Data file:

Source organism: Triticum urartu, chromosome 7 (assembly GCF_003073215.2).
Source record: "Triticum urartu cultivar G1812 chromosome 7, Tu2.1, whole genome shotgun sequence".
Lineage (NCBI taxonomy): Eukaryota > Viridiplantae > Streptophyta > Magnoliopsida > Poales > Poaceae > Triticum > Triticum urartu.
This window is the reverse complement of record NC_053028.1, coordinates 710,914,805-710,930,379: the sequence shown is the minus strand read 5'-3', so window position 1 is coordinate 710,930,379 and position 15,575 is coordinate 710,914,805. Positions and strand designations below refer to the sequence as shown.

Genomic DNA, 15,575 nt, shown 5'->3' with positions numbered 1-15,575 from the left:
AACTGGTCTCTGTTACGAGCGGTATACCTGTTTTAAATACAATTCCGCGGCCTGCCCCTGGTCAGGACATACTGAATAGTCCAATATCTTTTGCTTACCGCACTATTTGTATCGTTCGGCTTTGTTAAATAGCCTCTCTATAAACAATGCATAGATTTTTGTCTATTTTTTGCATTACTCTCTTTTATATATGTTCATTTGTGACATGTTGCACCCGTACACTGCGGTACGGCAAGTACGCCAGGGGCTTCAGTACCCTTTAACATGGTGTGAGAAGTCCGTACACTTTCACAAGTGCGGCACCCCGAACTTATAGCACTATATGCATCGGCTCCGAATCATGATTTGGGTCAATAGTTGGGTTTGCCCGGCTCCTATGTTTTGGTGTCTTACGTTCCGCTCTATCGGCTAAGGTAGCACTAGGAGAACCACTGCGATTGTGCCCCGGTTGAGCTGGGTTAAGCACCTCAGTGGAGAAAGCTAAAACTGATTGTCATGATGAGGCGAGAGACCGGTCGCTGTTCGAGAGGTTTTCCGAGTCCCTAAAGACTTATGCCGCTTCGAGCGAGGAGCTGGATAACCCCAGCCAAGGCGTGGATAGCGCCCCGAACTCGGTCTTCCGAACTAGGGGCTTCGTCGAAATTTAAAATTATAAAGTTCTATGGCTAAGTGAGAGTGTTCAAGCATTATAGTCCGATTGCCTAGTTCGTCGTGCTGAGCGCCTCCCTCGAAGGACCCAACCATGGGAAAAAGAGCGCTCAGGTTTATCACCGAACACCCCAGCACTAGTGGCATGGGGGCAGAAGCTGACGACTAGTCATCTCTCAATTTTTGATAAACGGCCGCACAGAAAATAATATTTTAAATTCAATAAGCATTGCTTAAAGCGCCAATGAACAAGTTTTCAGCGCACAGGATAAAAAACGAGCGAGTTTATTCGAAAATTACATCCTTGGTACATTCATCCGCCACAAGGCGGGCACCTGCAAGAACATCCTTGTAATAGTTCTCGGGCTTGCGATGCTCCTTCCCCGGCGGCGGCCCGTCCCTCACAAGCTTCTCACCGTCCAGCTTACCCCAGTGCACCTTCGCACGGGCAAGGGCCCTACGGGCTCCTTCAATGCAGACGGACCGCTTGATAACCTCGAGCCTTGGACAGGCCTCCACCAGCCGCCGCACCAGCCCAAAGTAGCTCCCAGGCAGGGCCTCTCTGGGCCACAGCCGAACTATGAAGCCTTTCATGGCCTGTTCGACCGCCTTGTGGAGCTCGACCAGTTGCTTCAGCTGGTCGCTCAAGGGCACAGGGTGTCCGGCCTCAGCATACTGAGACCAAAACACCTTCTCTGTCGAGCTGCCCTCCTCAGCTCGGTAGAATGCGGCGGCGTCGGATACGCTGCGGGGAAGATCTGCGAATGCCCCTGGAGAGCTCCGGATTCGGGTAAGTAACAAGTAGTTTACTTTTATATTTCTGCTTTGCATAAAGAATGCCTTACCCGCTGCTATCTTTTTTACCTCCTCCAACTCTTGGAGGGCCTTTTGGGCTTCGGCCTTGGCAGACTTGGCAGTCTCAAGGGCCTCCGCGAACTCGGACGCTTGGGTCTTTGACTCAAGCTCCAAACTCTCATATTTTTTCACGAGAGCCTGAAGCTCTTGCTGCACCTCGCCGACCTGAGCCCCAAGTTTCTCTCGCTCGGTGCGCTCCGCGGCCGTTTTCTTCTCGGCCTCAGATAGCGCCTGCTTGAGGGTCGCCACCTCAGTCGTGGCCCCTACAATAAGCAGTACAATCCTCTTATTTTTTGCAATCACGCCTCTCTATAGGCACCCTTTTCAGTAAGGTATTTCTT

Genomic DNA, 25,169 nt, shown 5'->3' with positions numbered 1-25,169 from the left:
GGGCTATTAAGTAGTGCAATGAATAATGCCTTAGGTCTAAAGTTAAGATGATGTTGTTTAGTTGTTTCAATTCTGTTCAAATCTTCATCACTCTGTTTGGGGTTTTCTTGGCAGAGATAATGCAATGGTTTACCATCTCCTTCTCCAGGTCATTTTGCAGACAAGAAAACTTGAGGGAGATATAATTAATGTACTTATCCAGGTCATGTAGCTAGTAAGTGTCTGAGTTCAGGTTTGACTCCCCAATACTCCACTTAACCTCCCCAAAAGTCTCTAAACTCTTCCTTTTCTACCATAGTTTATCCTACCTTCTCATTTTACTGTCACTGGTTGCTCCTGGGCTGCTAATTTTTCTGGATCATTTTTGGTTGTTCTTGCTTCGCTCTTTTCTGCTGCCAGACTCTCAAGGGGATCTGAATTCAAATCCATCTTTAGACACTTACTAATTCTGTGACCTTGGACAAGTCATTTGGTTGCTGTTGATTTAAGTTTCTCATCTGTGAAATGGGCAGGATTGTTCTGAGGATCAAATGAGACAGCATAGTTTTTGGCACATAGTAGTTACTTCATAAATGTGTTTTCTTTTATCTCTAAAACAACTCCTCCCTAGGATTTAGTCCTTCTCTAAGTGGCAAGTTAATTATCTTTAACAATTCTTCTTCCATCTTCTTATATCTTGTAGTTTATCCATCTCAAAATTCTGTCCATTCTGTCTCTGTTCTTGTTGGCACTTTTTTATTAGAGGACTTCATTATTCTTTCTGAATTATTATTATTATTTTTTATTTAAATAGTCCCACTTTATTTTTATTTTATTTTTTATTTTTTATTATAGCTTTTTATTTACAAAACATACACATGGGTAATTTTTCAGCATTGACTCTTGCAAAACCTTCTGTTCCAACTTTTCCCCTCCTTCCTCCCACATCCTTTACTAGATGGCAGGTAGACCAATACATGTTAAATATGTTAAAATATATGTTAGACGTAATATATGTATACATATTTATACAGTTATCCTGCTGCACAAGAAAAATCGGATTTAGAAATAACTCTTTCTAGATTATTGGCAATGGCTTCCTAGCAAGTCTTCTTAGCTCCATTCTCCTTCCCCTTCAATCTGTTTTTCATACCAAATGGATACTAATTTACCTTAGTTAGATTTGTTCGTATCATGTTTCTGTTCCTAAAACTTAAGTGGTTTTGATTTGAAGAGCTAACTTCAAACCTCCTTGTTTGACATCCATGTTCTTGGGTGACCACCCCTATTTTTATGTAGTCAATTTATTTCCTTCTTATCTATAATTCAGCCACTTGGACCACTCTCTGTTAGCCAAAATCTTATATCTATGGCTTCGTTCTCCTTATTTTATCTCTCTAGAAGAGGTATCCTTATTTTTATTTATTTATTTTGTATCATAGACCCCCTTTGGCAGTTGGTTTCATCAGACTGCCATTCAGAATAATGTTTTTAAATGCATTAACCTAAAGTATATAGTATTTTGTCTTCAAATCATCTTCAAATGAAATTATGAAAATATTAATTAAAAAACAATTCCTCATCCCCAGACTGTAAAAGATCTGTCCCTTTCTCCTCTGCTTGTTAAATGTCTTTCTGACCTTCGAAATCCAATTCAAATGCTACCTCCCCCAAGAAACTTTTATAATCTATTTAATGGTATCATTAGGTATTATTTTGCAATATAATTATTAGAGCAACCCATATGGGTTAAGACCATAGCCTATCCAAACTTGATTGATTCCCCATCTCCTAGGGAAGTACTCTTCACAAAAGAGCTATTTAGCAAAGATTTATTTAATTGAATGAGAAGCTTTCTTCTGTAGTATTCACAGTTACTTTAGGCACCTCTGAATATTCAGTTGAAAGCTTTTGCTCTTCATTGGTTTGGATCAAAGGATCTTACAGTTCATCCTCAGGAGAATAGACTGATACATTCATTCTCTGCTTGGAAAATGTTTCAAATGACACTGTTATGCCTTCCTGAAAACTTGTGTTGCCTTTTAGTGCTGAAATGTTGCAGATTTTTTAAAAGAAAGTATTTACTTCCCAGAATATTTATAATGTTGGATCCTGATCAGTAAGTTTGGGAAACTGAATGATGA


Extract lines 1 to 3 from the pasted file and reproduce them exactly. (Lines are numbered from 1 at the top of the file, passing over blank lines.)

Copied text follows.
Source organism: Triticum urartu, chromosome 7 (assembly GCF_003073215.2).
Source record: "Triticum urartu cultivar G1812 chromosome 7, Tu2.1, whole genome shotgun sequence".
Lineage (NCBI taxonomy): Eukaryota > Viridiplantae > Streptophyta > Magnoliopsida > Poales > Poaceae > Triticum > Triticum urartu.